|Publication number||US6844856 B1|
|Application number||US 10/615,364|
|Publication date||Jan 18, 2005|
|Filing date||Jul 8, 2003|
|Priority date||Jul 8, 2003|
|Publication number||10615364, 615364, US 6844856 B1, US 6844856B1, US-B1-6844856, US6844856 B1, US6844856B1|
|Inventors||Charles Wayne Wright|
|Original Assignee||The United States Of America As Represented By The Administrator Of The National Aeronautics And Space Administration|
|Export Citation||BiBTeX, EndNote, RefMan|
|Patent Citations (20), Referenced by (12), Classifications (12), Legal Events (5)|
|External Links: USPTO, USPTO Assignment, Espacenet|
The invention described herein was made by an employee of the United States Government and may be manufactured and used by or for the Government for governmental purposes without the payment of any royalties thereon or therefore.
This invention relates to an airborne antenna system, and more specifically, to a GPS (global positioning system) antenna orientation device for use with airplanes.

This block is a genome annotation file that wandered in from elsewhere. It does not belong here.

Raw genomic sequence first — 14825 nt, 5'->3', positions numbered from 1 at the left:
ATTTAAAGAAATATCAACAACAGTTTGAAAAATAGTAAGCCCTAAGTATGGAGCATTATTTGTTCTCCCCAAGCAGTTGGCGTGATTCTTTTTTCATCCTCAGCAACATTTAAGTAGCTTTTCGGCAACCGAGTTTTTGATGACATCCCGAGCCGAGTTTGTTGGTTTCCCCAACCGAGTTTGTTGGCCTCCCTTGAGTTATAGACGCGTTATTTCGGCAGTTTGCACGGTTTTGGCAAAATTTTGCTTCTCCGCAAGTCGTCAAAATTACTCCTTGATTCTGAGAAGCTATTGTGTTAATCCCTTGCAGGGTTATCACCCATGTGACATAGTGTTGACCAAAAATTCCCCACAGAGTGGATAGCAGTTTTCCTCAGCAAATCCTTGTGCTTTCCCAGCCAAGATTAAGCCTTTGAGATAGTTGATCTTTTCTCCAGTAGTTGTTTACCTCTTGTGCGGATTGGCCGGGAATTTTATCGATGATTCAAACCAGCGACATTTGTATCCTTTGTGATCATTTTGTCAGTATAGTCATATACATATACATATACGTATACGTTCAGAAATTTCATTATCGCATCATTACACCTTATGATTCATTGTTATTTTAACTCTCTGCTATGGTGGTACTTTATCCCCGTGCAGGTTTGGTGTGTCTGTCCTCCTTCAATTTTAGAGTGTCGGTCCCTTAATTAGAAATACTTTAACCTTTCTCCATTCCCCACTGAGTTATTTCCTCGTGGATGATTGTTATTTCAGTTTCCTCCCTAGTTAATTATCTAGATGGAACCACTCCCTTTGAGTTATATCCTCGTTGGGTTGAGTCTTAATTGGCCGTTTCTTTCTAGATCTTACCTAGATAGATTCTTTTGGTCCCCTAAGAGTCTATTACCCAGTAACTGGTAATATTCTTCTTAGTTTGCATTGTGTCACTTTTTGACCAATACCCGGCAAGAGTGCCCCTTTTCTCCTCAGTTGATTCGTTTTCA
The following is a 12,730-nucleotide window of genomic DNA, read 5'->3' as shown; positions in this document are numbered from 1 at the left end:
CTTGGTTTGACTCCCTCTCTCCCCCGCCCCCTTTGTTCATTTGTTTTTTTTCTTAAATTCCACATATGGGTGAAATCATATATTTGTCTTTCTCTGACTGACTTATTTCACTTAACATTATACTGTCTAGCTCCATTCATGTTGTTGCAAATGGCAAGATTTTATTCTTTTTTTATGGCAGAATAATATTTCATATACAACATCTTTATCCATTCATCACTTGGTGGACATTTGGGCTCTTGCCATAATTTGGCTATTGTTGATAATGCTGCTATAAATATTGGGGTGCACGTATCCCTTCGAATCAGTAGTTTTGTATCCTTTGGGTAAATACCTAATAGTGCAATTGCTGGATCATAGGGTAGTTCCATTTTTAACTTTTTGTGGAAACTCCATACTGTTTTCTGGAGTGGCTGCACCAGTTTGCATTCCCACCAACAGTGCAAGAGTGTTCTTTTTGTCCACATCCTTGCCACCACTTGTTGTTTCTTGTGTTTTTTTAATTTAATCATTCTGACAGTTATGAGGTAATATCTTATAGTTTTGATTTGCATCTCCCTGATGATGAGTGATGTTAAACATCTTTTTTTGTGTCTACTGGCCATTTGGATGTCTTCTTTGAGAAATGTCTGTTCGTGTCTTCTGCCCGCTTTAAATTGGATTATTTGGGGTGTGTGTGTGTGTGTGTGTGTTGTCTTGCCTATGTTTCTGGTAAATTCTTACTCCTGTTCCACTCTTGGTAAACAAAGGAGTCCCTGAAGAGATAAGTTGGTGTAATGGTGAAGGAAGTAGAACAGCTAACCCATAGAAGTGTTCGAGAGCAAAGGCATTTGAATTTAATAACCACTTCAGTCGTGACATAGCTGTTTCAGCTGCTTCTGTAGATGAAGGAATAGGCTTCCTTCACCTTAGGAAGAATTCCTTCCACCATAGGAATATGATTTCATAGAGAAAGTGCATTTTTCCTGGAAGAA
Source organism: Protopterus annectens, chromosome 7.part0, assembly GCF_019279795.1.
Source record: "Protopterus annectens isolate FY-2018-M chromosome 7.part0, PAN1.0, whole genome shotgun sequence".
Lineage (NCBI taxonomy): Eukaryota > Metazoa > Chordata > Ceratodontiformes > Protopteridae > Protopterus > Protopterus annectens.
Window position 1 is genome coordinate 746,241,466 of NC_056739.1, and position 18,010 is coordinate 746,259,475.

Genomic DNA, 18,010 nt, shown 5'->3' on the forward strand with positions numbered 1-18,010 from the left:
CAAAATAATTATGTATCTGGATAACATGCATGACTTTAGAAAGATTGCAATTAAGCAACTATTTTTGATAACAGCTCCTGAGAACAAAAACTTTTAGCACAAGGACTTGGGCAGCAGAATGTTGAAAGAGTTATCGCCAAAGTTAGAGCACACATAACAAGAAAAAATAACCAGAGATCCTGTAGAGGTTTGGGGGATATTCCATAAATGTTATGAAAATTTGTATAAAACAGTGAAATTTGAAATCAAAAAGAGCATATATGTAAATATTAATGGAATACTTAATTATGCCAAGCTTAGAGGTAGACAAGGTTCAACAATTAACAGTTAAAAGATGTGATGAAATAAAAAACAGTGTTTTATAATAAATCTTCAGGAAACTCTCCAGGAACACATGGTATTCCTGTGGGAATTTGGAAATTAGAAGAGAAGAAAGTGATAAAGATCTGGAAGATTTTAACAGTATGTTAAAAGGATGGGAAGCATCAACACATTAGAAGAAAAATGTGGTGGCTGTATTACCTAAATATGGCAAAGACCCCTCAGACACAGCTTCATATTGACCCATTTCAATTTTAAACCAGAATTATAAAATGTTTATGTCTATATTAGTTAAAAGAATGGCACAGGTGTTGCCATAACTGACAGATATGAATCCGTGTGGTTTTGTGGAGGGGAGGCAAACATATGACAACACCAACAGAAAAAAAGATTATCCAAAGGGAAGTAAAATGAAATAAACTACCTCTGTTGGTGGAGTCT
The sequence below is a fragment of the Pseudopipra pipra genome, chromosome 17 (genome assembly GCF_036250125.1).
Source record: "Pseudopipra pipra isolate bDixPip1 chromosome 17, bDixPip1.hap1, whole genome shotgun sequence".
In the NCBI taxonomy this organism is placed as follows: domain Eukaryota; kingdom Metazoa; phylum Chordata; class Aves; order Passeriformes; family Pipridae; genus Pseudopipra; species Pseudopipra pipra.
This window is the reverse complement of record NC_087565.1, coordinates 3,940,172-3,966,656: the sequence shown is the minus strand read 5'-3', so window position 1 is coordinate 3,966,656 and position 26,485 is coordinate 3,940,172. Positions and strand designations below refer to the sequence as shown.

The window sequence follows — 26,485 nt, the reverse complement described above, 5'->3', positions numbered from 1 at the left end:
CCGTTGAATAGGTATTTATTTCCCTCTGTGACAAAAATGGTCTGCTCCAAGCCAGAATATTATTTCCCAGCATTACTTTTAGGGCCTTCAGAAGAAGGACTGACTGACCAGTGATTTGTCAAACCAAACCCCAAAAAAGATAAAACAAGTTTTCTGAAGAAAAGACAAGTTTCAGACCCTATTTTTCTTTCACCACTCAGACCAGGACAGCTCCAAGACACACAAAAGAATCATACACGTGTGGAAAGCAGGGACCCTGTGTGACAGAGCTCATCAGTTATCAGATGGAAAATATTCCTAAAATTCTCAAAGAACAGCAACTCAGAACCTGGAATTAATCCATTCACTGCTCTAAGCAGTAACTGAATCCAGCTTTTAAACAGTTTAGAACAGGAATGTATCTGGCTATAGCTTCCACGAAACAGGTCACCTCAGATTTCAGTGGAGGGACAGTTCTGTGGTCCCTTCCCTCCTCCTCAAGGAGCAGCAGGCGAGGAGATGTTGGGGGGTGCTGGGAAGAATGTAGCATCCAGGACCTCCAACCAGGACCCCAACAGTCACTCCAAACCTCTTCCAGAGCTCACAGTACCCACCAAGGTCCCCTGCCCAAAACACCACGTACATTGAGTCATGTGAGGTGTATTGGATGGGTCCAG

In conducting airborne GPS surveying operations, it is important for the surveying equipment to be provided with their precise geographic location.
The global positioning system can be used to determine the position of a GPS antenna to within a few centimeters by using well developed carrier phase differential interferometric techniques between an aircraft mounted GPS antenna and a nearby surveyed GPS reference receiver. The satellites participating in determining each fix must be widely distributed in azimuth and elevation to achieve optimum geometry when computing each fix.
The GPS satellites are in orbit around the Earth which causes each of them to rise and set relative to the horizon. It is critically important that each satellite be visible and its carrier signal and phase be tracked by both the aircraft and the ground reference station. The carrier signal and phase information is lost or adversely affected by aircraft orientation during banking maneuvers which cause the aircraft GPS antenna to be pointed in an unfavorable direction for some satellites. Loss of carrier signal or phase information from a satellite is termed a “cycle slip.” A cycle slip can occur by losing signal for as little as 1 billionth (1.0×10 e−9) of a second. Longer periods of missing signal cause loss of multiple cycles.